Question: What do you think is the most popular collectible category in terms of sheer numbers of collectors?--C.P.
Answer: Tough question, but we would have to go with the category of paper collectibles, which, according to dealers and collectors, may number up to 50 million people in this country alone. Included would be dozens of categories: from autographs to stock certificates, from advertising memorabilia to drawings, from baseball cards to posters and signs, from labels to newspapers.
That's why in an area so enormous, we've recommended in the past that new collectors specialize as much as possible in an effort to put together a more meaningful collection that could have some historical significance.
So enormous is the literature and subject matter of this category, that new collectors, clubs and publications are surfacing almost weekly. And collectors are constantly opening up with new areas--items like financial receipts and securities, which didn't exist a number of years ago--that are now being sought by hobbyists.
These new categories have added the word "ephemera" to our vocabulary--items that weren't originally thought to be collectibles and that weren't designed as such, but that have survived over the years and are now eagerly sought. Advertising artwork and labels would fall into this category. These items, of course, acquire greater value than items specifically designed as collectibles because they were not originally created to be saved but have somehow survived.
Q: I have an old Army bugle that may date back to the Civil War. What prices have you seen for antique bugles?--S.T.
A: If it's in top condition and if you can authenticate its age, dealer sales have reflected prices in excess of $400.
Coming to the turn of the century, American artillery and cavalry bugles have sold for about $200.
The nickel-plated and brass parts should have any dents knocked out by an expert, and if there were any moving parts, they should be in working order.
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Mailbag: Ron Barlow's book, "The Antique Tool Collector's Guide to Value," has arrived, and it's recommended for anyone with an interest in the history of the instruments of early craftsmen. The 229-page, coffee table-size book, complete with bibliography (we wish it had an index too), is richly illustrated with black-and-white drawings and histories of a wide assortment of tools--anvils and axes to saws and wrenches.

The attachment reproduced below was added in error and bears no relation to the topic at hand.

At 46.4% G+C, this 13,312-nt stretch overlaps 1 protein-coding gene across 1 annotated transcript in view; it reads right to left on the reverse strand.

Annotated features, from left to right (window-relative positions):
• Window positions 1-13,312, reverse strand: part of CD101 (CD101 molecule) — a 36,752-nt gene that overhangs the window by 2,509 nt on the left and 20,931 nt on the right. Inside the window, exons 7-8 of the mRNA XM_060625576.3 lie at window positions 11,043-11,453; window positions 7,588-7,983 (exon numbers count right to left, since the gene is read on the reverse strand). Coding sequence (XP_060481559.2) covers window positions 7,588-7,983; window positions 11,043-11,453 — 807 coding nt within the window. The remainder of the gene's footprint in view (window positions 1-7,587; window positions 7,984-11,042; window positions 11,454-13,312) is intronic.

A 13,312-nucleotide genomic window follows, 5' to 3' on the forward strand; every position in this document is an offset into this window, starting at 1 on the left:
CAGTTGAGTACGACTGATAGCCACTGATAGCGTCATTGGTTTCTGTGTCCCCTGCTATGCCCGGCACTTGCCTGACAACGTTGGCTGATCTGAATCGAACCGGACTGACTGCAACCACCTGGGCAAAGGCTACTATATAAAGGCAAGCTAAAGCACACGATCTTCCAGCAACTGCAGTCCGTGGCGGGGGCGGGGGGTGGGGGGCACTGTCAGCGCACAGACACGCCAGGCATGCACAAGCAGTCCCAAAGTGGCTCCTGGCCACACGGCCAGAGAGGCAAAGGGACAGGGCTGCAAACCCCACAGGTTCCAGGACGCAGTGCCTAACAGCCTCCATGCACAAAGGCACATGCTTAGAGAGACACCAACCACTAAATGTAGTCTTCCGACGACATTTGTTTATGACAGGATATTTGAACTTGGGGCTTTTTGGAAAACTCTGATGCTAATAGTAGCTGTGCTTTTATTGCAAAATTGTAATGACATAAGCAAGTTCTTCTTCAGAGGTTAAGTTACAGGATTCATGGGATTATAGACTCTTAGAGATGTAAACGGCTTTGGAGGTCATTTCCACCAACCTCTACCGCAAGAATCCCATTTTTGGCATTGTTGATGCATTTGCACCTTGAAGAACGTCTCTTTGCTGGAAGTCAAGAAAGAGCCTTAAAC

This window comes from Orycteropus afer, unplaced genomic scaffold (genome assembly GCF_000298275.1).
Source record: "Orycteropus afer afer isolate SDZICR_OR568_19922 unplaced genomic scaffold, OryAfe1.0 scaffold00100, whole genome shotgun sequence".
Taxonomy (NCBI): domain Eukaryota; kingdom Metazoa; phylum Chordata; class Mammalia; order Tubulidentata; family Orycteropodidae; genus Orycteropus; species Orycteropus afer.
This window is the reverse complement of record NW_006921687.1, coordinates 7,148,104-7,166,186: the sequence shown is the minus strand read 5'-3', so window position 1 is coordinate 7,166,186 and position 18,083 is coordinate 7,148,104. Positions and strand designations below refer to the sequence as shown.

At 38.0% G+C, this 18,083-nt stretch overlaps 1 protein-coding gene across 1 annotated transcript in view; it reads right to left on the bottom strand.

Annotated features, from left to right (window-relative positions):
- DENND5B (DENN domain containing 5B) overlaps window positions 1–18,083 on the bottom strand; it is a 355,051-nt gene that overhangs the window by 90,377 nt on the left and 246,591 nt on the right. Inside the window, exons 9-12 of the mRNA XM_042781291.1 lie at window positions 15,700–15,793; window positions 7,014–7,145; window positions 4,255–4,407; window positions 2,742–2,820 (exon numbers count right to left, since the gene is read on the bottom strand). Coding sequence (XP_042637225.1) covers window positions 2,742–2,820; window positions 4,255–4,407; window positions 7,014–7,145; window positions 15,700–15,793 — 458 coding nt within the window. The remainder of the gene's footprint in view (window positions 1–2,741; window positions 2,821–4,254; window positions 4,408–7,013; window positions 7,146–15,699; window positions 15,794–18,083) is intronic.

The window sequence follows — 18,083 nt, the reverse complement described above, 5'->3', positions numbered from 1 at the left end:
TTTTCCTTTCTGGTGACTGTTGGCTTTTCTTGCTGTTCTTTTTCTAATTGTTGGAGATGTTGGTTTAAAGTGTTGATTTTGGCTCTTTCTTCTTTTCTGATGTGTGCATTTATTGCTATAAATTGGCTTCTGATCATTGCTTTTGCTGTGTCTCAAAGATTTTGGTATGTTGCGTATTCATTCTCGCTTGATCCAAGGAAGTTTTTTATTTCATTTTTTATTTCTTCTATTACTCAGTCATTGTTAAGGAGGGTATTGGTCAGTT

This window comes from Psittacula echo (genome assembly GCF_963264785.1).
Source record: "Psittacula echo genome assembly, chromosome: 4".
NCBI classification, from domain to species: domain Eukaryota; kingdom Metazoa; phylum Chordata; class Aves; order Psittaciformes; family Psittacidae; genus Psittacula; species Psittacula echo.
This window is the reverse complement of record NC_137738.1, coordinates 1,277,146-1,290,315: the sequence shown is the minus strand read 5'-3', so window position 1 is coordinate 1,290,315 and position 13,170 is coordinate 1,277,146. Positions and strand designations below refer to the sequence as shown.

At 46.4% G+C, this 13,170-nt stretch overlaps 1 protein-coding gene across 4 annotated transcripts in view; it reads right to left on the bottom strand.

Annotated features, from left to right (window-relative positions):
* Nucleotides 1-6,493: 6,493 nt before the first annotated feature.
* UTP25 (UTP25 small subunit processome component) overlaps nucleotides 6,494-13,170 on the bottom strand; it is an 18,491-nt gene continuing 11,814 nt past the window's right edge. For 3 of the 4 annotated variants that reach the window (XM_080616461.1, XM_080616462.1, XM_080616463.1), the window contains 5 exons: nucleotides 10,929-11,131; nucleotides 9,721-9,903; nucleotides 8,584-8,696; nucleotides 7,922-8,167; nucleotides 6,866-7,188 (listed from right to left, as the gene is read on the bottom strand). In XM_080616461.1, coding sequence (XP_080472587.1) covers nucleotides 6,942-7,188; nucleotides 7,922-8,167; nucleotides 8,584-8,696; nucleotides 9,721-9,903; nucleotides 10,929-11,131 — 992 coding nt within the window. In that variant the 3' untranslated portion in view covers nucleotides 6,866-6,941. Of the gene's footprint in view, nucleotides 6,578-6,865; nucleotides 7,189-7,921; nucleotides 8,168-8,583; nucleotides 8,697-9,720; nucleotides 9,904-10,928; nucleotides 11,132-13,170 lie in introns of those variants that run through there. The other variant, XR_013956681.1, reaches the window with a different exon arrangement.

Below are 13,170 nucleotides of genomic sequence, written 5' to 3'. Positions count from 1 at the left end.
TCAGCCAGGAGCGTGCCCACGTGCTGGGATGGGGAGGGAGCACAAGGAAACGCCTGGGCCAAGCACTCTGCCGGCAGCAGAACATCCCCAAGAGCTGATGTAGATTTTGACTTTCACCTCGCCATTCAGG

More than 4,000 men and women with similar interests belong to half a dozen tool-collecting clubs in the United States today, Barlow states in the introduction. "Another six or eight thousand like-minded souls are actively engaged in the hobby, but are not members of any formal organization."
Prices in the guide, Barlow says in a page on antique-tool auctions, "were distilled from some 55,000 separate dealer offerings and auction transactions recorded over the past 48 months."
On tool appreciation, he writes: "Over the last 10-year period, average auction prices of old tools have increased at least fourfold. Gains of 1,000% are not uncommon, especially among the wider examples of early American moulding planes that are signed by their makers. Just last year, a two-bladed crown moulder . . . by Benjamin Sheneman (a mid-19th-Century Philadelphia maker) sold for a record $2,050 at a Pottstown, Pa., sale. . . ."
The book is available from Ronald S. Barlow, Windmill Publishing, 2147 Windmill View Road, Department D, El Cajon, Calif. 92020. Cost is $12.95 plus $1.05 postage (plus 78 cents tax for California residents).
Ronald L. Soble cannot answer mail personally but will respond in this column to questions of general interest about collectibles. Do not telephone. Write to Your Collectibles, You section, The Times, Times Mirror Square, Los Angeles 90053.